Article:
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Score: 48%
ESRB: Everyone
Publisher: Sony Online Entertainment
Developer: Creat Studios
Media: Download/1
Players: 1 - 4 (Local Only)
Genre: Action/ Racing/ Miscellaneous

Graphics & Sound:
"Never judge a book by its cover." That ancient adage is often used to teach a highly judgmental person to appreciate beauty that is skin-deep. TerRover is a sobering and painful reversal of that old axiom. To be sure, its cute and cheery style will appeal to your sympathies. Underneath this facade, however, is a torture machine the likes of which I haven't seen in years.

The only praise I have for TerRover has to do with its presentation. For starters, it looks great. It's got a pure color scheme and sports a similar aesthetic to games like LocoRoco, Patapon, and PixelJunk Shooter. It really looks fantastic. The TerRovers themselves look like they've been pulled out of photo negatives; they stand out quite nicely against the environments they (struggle to) traverse. Their faces animate appropriately, and they will often be mirror images of the faces you'll be making when you get hopelessly stuck in a cramped tunnel or blown to pieces by a swiftly-moving cog.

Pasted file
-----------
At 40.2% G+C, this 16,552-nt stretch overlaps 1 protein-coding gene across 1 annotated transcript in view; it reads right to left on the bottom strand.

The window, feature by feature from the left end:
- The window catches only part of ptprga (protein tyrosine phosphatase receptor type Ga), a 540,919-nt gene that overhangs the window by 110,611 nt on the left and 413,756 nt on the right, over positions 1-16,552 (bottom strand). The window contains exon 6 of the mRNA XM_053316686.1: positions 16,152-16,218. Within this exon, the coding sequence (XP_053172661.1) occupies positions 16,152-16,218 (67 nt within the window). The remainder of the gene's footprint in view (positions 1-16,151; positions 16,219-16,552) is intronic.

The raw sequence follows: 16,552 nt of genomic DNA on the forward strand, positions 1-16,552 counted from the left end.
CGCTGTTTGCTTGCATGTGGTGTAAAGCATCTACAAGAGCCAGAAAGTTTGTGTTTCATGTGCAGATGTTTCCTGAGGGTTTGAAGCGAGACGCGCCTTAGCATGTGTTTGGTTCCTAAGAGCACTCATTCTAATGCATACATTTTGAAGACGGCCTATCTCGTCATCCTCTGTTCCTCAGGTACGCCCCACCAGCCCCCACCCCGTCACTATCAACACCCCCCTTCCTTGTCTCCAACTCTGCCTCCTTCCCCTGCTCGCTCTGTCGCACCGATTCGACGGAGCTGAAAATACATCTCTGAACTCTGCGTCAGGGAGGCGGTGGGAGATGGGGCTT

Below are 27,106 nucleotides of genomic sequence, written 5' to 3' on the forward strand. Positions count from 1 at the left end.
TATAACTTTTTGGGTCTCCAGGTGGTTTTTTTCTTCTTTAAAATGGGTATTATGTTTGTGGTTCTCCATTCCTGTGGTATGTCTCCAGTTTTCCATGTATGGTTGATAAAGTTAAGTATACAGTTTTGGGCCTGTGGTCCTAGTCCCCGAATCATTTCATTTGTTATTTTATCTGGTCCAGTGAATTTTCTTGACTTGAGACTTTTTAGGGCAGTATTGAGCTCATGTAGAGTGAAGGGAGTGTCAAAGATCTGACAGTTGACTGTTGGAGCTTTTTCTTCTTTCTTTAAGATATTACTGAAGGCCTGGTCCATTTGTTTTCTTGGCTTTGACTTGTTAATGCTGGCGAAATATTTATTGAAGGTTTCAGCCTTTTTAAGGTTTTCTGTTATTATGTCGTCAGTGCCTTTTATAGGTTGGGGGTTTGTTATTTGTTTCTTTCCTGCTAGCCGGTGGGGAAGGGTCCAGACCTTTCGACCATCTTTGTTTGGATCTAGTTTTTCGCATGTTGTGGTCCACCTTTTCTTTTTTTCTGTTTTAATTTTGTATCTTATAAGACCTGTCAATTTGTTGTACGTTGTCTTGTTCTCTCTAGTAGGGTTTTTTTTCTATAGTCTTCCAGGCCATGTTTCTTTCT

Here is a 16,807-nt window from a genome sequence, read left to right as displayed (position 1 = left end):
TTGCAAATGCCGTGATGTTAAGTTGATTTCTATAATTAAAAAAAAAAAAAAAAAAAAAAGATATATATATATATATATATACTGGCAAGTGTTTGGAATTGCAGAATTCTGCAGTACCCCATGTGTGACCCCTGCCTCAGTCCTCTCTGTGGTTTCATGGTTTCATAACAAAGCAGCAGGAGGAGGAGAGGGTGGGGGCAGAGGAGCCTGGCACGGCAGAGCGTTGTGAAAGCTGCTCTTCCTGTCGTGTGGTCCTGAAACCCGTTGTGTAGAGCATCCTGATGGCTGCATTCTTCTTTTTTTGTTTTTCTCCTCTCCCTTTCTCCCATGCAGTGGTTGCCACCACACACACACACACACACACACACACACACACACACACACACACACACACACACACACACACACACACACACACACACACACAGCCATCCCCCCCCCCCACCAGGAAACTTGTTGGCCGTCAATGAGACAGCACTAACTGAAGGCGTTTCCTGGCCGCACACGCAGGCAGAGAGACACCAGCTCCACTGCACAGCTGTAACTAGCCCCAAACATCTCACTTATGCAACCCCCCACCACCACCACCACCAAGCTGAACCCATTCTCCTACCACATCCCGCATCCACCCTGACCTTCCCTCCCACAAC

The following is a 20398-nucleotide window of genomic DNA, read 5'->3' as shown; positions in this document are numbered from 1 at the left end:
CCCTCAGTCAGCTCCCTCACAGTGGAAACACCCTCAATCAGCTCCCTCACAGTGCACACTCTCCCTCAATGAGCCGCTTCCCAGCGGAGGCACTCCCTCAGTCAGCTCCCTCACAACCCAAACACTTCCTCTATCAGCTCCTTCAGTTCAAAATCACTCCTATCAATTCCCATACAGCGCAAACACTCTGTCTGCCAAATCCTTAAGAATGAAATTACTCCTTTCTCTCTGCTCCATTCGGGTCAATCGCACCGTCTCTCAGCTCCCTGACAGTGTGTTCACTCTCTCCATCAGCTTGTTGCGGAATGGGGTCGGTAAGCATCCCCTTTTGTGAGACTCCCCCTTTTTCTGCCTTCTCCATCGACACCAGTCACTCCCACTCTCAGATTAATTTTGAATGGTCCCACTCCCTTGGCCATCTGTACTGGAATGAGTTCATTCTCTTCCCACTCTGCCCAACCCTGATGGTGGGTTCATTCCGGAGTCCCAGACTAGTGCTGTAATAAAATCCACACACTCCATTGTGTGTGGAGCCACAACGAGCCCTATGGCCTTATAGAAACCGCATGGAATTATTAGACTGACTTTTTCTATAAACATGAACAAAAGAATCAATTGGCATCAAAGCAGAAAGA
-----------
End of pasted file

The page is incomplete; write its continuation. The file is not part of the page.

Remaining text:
TerRover sounds as charming as it looks. The TerRovers sound like remote control cars, which is a good fit for their simplistic designs. The soundtrack is above average, but it's nothing that will have you shopping for an expensive pair of high-quality headphones. It's functional, but forgettable.

TerRovers are all-purpose space off-roaders (purposes unknown) who are on the brink of losing their planet to some mysterious planet-killing malady. Your job is to guide them through a number of different planets activating Location Finders that have been hidden by ancient TerRovers over the course of history. By doing so, you will find a new home for these vehicles. This paper-thin story serves as an excuse to get from the beginning of each level to the end. What's truly weird about the structure of this game is how you unceremoniously jump from world to world. Each of the planets has a number of levels to beat, but you'll never stay on one for long before moving to another planet.

Conceptually, TerRover bears a slight resemblance to an iPhone game that I get a lot of use out of: JellyCar. Like that game, TerRover is a physics-based racer that puts the player behind the wheel of a bizarre vehicle in an even more bizarre environment. The objective? Get to the end. Simple, right? Well, it would be if the controls were workable and the level design wasn't so poor. Unpredictable high-speed jumps, claustrophobia-inducing tunnels, and Rube Goldberg-esque monstrosities only add to the frustration.